Issue 55

Image of the star Betelgeuse


Popular preprint servers face closure because of money troubles. As reported by Smriti Mallapaty in Nature, a number of preprint servers on the OSF platform struggle to cover their annual fees.

FORCE11 has started a year-long blog series on scholarly infrastructure. First post is an interview with CLOCKSS Executive Director Craig Van Dyck on digital preservation.

UKRI is reviewing its open access policies for peer-reviewed research articles and academic books funded by them, and is seeking public input. Deadline is April 17.

Towards Inclusive Innovation: The Role of Open Science. Slides from a talk given by Thomas Hervé Mboa Nkoudou at the UN Workshop on Science, Technology and Innovation for the Sustainable Development Goals, 3 – 5 February 2020.

NSF Science of Science Proposal: Randomized Trial of Registered Reports. This is a trial on using the registered reports (RR) scheme for major revisions. “Authors who receive revise-and-resubmit decision letters asking for an additional study will be invited to participate in the trial. Those that opt-in will be randomized to either a status quo (i.e., standard of care) or RR condition for their resubmission with the additional study.”


The Center For Open Science’s TOP Factor journal scores have launched, assessing a number of transparency and reproducibility measures

The Coko Foundation is developing a new journal submission and peer review system, SimpleJ. It appears to be less complex than the systems built in collaboration with eLife and Hindawi.


Inspiring the Next Generation of Women in Science. Celebrating passion and commitment to science by women around the globe. Blog post by Siân Harris in The Scholarly Kitchen.

Altered Inheritance: CRISPR and the Ethics of Human Genome Editing. A book by Françoise Baylis, published by Harvard University Press. I have heard positive recommendations, but only just ordered the book.

Trump’s 2021 budget drowns science agencies in red ink, again. US Congress has the final budget authority and in past years has reverted suggested budget cuts.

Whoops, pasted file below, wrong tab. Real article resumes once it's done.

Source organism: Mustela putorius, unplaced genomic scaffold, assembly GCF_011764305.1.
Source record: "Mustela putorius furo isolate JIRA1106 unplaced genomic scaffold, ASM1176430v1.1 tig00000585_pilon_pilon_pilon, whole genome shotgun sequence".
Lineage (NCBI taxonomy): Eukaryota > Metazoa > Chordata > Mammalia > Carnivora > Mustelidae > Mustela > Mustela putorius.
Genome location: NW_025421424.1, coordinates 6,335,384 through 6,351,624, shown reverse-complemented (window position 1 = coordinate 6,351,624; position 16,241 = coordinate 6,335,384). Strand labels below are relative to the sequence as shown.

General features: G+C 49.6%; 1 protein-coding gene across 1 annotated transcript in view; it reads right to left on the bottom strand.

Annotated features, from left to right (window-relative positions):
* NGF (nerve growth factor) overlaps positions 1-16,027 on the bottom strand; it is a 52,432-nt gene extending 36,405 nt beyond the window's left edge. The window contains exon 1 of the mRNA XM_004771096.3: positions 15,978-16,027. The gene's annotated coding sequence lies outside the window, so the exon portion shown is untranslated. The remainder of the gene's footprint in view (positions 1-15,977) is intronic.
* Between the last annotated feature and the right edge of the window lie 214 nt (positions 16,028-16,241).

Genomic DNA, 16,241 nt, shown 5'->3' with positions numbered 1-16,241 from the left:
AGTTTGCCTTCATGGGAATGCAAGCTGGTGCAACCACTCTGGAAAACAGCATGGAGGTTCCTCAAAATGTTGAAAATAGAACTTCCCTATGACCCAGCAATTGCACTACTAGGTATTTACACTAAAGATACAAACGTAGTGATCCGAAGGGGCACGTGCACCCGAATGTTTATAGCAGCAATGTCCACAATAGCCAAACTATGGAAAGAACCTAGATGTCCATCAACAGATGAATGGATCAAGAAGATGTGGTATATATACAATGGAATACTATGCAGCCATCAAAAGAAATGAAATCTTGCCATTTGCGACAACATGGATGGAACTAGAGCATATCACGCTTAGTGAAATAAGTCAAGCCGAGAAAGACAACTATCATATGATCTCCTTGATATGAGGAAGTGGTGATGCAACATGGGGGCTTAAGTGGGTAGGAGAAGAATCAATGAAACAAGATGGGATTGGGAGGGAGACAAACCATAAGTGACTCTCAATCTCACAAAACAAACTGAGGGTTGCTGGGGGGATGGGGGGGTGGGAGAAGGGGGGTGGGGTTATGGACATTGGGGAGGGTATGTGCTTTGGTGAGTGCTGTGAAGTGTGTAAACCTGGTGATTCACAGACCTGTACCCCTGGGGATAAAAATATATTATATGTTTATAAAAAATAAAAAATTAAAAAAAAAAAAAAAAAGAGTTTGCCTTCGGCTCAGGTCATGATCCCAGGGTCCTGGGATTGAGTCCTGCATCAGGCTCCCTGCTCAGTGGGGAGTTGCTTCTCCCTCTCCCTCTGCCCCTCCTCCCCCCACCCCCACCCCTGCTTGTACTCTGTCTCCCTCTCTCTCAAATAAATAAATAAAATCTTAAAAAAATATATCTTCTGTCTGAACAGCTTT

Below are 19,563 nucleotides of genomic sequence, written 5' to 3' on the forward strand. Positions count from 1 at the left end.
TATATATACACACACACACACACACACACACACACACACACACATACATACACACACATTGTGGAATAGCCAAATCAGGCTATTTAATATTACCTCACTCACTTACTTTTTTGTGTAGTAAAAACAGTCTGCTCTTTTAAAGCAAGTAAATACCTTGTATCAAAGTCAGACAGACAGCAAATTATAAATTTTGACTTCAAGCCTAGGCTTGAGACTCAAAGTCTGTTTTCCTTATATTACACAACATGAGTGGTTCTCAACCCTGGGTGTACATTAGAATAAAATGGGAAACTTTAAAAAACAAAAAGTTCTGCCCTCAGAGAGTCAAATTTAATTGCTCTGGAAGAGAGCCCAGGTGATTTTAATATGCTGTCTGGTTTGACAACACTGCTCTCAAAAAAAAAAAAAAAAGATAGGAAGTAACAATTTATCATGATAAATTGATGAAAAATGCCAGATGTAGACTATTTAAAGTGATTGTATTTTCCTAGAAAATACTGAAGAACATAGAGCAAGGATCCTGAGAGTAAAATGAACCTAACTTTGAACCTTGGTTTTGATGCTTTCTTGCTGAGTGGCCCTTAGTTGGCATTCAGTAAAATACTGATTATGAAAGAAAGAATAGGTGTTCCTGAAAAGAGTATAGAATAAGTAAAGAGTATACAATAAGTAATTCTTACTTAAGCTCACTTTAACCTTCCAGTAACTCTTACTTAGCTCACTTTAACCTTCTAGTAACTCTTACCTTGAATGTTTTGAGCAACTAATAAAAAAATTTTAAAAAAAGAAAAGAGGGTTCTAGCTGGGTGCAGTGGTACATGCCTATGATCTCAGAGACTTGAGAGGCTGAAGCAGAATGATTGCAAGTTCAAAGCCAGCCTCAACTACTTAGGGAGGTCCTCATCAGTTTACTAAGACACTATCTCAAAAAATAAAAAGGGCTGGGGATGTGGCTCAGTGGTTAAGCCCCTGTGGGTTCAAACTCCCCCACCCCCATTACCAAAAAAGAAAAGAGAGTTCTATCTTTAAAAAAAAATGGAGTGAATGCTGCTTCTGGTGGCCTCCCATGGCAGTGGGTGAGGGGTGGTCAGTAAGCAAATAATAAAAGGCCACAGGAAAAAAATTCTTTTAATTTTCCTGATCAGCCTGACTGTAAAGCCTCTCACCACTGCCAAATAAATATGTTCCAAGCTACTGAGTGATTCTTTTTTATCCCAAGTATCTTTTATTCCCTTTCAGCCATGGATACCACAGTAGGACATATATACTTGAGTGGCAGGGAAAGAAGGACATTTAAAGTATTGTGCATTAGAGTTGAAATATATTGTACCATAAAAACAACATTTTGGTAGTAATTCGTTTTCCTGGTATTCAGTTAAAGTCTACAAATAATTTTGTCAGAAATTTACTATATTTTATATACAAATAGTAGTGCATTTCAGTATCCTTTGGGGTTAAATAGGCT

The European Southern Observatory’s Very Large Telescope has taken a closer look at Betelgeuse and in comparison to January 2019 the star appears to be no longer of round shape. As mentioned in issue 54, the star has lost around two thirds of its brightness. There is no indication as to when it may possibly explode into a supernova.


Cambridge Open Drinks. Meet the local open science crowd on February 25, 2020, at 5:30 pm – 8:30 pm in Cambridge, UK.

Gender, Race and Power in Science. Panel event with Angela Saini on March 13 at 5 pm – 7pm in London, UK.

The International FAIR Convergence Symposium & CODATA General Assembly is taking place from 22 – 24 October, 2020, in Paris, France.

SIPS 2021. The meeting will take place on June 23 – 25, 2021, in Padova, Italy. Meanwhile, SIPS 2020 is on June 21 – 23, 2020.


The European Commission’s open-access envoy Jean-Claude Burgelman will be leaving his post at the end of February.

Ian Mulvany is moving on from Sage to be CTO at BMJ. Congratulations Ian!

Ed Pentz is leaving as Executive Director of Crossref. Pentz has been in this role for 20 years.

Image of the star Betelgeuse
The red supergiant star Betelgeuse, in the constellation of Orion, has been undergoing unprecedented dimming. This stunning image of the star’s surface, taken with the SPHERE instrument on ESO’s Very Large Telescope late last year, is among the first observations to come out of an observing campaign aimed at understanding why the star is becoming fainter. When compared with the image taken in January 2019, it shows how much the star has faded and how its apparent shape has changed.

Image of the star Betelgeuse in the Orion constellation. Taken in December 2019, the image appears to show that compared to a year ago Betelgeuse is no longer round as it approaches the end of its life.
Credit (CC-BY): ESO/M. Montargès et al.